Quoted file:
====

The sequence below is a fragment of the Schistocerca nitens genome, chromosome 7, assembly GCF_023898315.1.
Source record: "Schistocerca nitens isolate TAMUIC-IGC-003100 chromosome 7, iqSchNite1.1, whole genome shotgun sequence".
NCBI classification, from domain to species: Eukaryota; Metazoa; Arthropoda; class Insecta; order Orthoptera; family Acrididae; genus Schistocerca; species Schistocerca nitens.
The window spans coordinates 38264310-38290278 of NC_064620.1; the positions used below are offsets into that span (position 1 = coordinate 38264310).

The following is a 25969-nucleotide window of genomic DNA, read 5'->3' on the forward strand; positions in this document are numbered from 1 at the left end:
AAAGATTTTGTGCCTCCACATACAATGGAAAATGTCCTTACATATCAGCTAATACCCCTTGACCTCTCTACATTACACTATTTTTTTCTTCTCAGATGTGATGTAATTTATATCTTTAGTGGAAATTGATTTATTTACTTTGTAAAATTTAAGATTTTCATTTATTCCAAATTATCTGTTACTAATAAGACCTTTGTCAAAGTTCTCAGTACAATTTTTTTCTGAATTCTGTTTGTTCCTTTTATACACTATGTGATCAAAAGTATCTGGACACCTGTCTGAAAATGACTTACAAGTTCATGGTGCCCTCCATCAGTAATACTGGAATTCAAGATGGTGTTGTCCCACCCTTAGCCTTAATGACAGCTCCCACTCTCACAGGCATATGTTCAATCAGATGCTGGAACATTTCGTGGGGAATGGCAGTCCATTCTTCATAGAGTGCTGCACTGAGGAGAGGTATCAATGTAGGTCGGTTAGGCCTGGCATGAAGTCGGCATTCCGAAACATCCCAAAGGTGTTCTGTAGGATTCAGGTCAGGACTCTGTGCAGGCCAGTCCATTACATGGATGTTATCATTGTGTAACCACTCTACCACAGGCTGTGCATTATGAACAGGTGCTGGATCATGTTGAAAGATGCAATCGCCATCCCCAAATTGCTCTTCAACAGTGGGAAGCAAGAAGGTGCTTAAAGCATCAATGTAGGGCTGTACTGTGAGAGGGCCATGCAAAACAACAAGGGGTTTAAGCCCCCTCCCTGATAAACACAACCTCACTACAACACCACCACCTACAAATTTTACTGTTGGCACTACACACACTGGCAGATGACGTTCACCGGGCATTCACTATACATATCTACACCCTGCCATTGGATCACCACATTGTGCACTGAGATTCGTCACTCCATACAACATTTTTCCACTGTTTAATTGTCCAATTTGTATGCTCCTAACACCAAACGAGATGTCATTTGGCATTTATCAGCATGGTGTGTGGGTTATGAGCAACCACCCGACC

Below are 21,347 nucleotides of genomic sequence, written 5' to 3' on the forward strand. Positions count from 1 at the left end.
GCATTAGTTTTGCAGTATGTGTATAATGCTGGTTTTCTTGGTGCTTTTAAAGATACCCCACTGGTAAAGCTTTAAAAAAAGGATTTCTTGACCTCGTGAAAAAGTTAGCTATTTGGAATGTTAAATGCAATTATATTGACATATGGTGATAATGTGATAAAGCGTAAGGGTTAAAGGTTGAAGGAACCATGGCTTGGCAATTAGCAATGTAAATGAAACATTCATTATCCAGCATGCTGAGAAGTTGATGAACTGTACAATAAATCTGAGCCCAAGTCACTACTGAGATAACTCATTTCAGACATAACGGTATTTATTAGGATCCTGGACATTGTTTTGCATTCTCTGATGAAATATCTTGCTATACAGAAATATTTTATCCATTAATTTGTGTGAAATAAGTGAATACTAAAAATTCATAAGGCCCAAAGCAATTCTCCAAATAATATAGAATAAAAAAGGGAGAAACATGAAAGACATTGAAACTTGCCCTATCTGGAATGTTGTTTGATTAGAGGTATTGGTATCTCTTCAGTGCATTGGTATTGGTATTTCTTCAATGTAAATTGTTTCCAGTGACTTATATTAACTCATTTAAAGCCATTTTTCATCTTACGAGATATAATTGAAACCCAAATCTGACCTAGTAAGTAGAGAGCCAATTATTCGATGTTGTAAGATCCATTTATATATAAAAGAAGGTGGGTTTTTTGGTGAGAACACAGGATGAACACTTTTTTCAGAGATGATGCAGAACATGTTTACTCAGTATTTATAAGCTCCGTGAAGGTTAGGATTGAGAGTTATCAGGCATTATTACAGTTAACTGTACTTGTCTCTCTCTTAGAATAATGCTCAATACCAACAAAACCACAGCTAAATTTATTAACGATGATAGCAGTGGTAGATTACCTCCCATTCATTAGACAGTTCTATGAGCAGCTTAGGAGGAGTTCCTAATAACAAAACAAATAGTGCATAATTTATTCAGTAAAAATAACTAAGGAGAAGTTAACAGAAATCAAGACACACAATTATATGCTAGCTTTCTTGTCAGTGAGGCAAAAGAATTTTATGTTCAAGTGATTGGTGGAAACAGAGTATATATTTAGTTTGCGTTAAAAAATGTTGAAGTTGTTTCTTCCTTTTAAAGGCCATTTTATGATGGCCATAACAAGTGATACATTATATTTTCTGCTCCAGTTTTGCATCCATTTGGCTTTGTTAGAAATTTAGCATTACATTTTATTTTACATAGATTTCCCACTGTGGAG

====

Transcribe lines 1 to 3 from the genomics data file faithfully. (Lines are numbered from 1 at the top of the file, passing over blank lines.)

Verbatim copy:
The sequence below is a fragment of the Schistocerca nitens genome, chromosome 7, assembly GCF_023898315.1.
Source record: "Schistocerca nitens isolate TAMUIC-IGC-003100 chromosome 7, iqSchNite1.1, whole genome shotgun sequence".
NCBI classification, from domain to species: Eukaryota; Metazoa; Arthropoda; class Insecta; order Orthoptera; family Acrididae; genus Schistocerca; species Schistocerca nitens.